The Dolby Vision performance also impresses, with the dynamic tone mapping adding a more nuanced appearance to the darker parts of the image, and better detail in certain highlights. The deliberately blueish tones and desaturated buildings of Cold War Berlin are accurately presented in Atomic Blonde, while the deliberately boosted highlights are free of clipping.
Conversely Overlord, which predominantly takes place at night, retains subtle details in the blacks and shadows. In addition the colour scheme, which is dominated by greens and browns, manages to deliver the shadings within the uniforms and forests with remarkable definition. In fact, the overall picture performance of the O8B certainly doesn't feel like a budget TV.
The Hisense O8B held its own in testing, and considering its price there's little to really complain about. However, there is an annoying issue relating to the screen saver, which sometimes comes on while watching moving content. All you need to do is press a button on the remote to get rid of it, but it's annoying nonetheless.
The inclusion of a screen saver is important to protect an OLED panel from possible screen burn, but it only needs to kick in with a static image. This is probably a bug that can be addressed with a firmware update, and we have reported the problem to Hisense.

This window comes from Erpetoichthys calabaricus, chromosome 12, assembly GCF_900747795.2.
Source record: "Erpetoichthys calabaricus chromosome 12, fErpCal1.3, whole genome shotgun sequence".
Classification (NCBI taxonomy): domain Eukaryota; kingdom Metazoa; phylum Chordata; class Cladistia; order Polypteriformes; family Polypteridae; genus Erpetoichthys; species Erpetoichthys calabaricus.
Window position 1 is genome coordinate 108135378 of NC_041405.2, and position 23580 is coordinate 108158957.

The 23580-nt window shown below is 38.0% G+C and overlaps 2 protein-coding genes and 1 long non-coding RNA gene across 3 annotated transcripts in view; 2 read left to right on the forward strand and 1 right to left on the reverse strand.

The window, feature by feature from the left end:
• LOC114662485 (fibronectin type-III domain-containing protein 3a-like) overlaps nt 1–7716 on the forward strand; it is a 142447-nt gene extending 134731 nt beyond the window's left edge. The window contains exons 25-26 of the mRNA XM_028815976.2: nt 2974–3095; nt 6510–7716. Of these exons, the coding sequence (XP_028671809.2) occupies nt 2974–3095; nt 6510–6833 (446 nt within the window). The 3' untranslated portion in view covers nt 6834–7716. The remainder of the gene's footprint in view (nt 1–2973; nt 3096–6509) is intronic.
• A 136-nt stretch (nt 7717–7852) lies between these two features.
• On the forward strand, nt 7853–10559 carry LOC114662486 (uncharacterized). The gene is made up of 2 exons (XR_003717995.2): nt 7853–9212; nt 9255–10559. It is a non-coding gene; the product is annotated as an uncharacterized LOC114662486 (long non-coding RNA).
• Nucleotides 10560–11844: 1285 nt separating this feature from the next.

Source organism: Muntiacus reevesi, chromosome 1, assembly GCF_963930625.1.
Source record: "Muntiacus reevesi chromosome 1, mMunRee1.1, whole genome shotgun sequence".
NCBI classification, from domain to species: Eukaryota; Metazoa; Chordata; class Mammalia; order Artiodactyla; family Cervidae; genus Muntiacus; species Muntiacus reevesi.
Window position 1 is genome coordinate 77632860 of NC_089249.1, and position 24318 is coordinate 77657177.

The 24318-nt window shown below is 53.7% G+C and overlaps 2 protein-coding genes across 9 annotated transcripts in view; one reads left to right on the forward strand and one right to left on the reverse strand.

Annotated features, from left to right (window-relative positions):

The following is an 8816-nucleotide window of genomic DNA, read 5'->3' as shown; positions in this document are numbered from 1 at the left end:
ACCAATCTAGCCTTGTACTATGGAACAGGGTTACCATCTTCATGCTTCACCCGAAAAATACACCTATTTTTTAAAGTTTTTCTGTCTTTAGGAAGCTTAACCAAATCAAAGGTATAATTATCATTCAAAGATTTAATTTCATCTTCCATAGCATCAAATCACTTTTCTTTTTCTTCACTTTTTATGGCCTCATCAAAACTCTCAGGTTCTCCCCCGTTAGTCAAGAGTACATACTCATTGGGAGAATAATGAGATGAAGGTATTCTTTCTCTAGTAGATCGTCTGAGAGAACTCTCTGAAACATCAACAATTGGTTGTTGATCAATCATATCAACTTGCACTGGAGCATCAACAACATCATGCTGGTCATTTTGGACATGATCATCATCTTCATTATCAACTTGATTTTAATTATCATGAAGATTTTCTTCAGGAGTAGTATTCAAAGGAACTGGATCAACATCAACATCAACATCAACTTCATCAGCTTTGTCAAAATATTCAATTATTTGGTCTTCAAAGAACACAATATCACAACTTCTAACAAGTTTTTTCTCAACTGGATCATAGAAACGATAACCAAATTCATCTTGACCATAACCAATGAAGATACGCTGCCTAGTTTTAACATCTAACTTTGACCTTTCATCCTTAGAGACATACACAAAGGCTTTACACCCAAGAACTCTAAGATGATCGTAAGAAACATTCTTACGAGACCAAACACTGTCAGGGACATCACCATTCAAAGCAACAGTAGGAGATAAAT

The only other issue relates to HDR support, and specifically the absence of HDR10+. This alternative to Dolby Vision is growing in popularity, and its absence is a surprise given that Hisense was an early proponent of the format. Panasonic and Philips include Dolby Vision and HDR10+ on their OLED tellies, and hopefully Hisense can add it to the O8B with a firmware update.
- VIDAA U
The Hisense O8B uses the company's VIDAA U smart system, and while not as sophisticated as certain other operating systems, it remains an effective if relatively simple platform that's intuitive to use. The manufacturer has sensibly concentrated on delivering the smart features that users consider most important, rather than unnecessary bells and whistles.
What that essentially means is that Hisense prioritises delivering as many video streaming services as possible. In that sense it has largely succeeded, with the system including all the main services such as Netflix, Amazon, YouTube, Rakuten TV – all of which support 4K, HDR, and Dolby Vision where available.
The system also includes Freeview Play, providing access to the UK catch-up TV services. In addition, the BBC iPlayer app also supports 4K and HLG. It's a solid selection of video streaming apps, and the only major absentees are Now TV and Apple TV (the latter is currently exclusive to Samsung).